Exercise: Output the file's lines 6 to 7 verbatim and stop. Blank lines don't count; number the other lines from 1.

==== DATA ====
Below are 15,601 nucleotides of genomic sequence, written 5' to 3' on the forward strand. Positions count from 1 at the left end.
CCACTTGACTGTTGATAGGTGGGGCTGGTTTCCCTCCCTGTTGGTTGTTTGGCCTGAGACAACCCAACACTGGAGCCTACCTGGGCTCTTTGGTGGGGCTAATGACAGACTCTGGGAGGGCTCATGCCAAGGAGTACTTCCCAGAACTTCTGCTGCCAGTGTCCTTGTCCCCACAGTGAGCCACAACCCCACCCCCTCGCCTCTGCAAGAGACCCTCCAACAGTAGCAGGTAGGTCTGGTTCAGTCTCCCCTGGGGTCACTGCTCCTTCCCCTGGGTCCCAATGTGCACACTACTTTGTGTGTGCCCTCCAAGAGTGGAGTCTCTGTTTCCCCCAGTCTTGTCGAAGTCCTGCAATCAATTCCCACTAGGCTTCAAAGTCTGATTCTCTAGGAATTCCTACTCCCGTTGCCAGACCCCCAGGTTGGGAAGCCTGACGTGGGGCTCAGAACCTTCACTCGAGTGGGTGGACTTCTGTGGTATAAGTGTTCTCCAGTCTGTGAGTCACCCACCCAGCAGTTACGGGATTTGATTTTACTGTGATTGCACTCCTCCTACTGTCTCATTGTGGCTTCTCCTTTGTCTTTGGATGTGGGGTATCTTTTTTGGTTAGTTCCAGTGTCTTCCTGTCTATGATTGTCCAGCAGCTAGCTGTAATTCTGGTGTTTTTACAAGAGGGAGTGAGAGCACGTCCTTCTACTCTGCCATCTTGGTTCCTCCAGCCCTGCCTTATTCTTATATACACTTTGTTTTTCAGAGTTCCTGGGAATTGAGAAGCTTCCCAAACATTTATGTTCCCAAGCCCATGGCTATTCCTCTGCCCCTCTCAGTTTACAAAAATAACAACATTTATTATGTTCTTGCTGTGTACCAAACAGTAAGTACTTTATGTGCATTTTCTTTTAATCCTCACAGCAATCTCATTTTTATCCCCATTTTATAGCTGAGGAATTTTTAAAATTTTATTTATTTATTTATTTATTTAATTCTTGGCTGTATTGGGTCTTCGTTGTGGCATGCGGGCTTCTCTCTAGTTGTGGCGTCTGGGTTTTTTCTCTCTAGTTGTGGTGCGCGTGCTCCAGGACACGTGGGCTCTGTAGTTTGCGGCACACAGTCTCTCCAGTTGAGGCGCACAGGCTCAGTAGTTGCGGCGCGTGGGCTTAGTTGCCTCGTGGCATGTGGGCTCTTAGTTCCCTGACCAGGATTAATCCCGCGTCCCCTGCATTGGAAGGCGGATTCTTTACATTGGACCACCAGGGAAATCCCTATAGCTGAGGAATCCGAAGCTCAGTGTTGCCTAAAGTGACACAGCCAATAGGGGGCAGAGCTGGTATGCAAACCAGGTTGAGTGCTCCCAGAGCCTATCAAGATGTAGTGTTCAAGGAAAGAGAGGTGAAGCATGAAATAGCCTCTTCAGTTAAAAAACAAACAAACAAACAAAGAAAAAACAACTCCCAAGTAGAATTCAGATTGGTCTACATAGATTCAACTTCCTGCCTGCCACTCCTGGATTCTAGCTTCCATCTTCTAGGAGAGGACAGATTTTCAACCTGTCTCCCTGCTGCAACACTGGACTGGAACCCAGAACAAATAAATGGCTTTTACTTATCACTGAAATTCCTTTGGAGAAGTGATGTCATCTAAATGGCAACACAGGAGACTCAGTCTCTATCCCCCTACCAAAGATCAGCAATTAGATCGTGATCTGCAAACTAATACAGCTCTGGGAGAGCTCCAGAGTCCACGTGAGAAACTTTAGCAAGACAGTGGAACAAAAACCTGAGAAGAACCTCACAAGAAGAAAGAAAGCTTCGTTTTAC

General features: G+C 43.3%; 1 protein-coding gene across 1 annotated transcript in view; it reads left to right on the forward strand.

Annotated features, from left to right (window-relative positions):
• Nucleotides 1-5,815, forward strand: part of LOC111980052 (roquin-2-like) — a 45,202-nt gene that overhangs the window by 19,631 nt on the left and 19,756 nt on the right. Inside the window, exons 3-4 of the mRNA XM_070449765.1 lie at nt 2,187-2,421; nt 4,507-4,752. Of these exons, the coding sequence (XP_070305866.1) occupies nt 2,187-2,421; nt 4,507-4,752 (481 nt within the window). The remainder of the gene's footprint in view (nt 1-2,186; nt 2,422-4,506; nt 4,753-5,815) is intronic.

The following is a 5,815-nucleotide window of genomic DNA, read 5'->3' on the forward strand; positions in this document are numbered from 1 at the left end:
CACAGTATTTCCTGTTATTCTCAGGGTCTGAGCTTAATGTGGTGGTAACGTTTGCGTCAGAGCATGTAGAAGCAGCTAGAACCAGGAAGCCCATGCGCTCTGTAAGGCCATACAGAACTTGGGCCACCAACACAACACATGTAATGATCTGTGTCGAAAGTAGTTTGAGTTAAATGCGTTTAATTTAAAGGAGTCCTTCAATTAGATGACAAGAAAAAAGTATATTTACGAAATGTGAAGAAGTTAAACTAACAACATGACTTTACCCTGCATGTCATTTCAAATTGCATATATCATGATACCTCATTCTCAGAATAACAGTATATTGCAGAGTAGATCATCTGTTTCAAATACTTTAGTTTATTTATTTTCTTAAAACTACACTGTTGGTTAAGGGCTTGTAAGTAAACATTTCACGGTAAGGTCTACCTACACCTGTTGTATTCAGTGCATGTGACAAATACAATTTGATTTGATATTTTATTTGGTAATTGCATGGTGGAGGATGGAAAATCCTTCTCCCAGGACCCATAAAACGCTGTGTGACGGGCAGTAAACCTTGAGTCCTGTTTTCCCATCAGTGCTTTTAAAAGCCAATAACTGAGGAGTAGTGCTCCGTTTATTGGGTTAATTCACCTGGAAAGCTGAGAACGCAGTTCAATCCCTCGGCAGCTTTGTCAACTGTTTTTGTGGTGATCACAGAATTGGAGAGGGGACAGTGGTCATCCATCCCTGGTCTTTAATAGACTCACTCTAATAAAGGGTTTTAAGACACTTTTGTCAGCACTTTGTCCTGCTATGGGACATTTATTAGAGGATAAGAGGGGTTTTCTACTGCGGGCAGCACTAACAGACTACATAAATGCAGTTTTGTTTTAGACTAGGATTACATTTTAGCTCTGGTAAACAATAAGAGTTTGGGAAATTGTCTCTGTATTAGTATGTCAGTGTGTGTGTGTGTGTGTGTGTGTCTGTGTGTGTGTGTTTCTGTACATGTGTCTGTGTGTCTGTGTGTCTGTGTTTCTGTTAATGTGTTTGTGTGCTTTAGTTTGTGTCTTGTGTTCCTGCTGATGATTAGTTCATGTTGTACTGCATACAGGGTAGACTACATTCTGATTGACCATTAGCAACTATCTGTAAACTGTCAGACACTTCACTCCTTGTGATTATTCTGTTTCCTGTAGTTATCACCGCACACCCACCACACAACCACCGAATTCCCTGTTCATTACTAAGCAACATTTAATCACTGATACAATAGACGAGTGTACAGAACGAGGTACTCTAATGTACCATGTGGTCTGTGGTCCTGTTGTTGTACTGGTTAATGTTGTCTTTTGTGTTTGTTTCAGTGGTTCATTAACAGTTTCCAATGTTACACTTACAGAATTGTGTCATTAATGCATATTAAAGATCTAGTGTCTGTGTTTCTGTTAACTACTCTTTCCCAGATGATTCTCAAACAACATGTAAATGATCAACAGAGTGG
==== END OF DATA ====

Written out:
The following is a 5,815-nucleotide window of genomic DNA, read 5'->3' on the forward strand; positions in this document are numbered from 1 at the left end:
CACAGTATTTCCTGTTATTCTCAGGGTCTGAGCTTAATGTGGTGGTAACGTTTGCGTCAGAGCATGTAGAAGCAGCTAGAACCAGGAAGCCCATGCGCTCTGTAAGGCCATACAGAACTTGGGCCACCAACACAACACATGTAATGATCTGTGTCGAAAGTAGTTTGAGTTAAATGCGTTTAATTTAAAGGAGTCCTTCAATTAGATGACAAGAAAAAAGTATATTTACGAAATGTGAAGAAGTTAAACTAACAACATGACTTTACCCTGCATGTCATTTCAAATTGCATATATCATGATACCTCATTCTCAGAATAACAGTATATTGCAGAGTAGATCATCTGTTTCAAATACTTTAGTTTATTTATTTTCTTAAAACTACACTGTTGGTTAAGGGCTTGTAAGTAAACATTTCACGGTAAGGTCTACCTACACCTGTTGTATTCAGTGCATGTGACAAATACAATTTGATTTGATATTTTATTTGGTAATTGCATGGTGGAGGATGGAAAATCCTTCTCCCAGGACCCATAAAACGCTGTGTGACGGGCAGTAAACCTTGAGTCCTGTTTTCCCATCAGTGCTTTTAAAAGCCAATAACTGAGGAGTAGTGCTCCGTTTATTGGGTTAATTCACCTGGAAAGCTGAGAACGCAGTTCAATCCCTCGGCAGCTTTGTCAACTGTTTTTGTGGTGATCACAGAATTGGAGAGGGGACAGTGGTCATCCATCCCTGGTCTTTAATAGACTCACTCTAATAAAGGGTTTTAAGACACTTTTGTCAGCACTTTGTCCTGCTATGGGACATTTATTAGAGGATAAGAGGGGTTTTCTACTGCGGGCAGCACTAACAGACTACATAAATGCAGTTTTGTTTTAGACTAGGATTACATTTTAGCTCTGGTAAACAATAAGAGTTTGGGAAATTGTCTCTGTATTAGTATGTCAGTGTGTGTGTGTGTGTGTGTGTGTCTGTGTGTGTGTGTTTCTGTACATGTGTCTGTGTGTCTGTGTGTCTGTGTTTCTGTTAATGTGTTTGTGTGCTTTAGTTTGTGTCTTGTGTTCCTGCTGATGATTAGTTCATGTTGTACTGCATACAGGGTAGACTACATTCTGATTGACCATTAGCAACTATCTGTAAACTGTCAGACACTTCACTCCTTGTGATTATTCTGTTTCCTGTAGTTATCACCGCACACCCACCACACAACCACCGAATTCCCTGTTCATTACTAAGCAACATTTAATCACTGATACAATAGACGAGTGTACAGAACGAGGTACTCTAATGTACCATGTGGTCTGTGGTCCTGTTGTTGTACTGGTTAATGTTGTCTTTTGTGTTTGTTTCAGTGGTTCATTAACAGTTTCCAATGTTACACTTACAGAATTGTGTCATTAATGCATATTAAAGATCTAGTGTCTGTGTTTCTGTTAACTACTCTTTCCCAGATGATTCTCAAACAACATGTAAATGATCAACAGAGTGG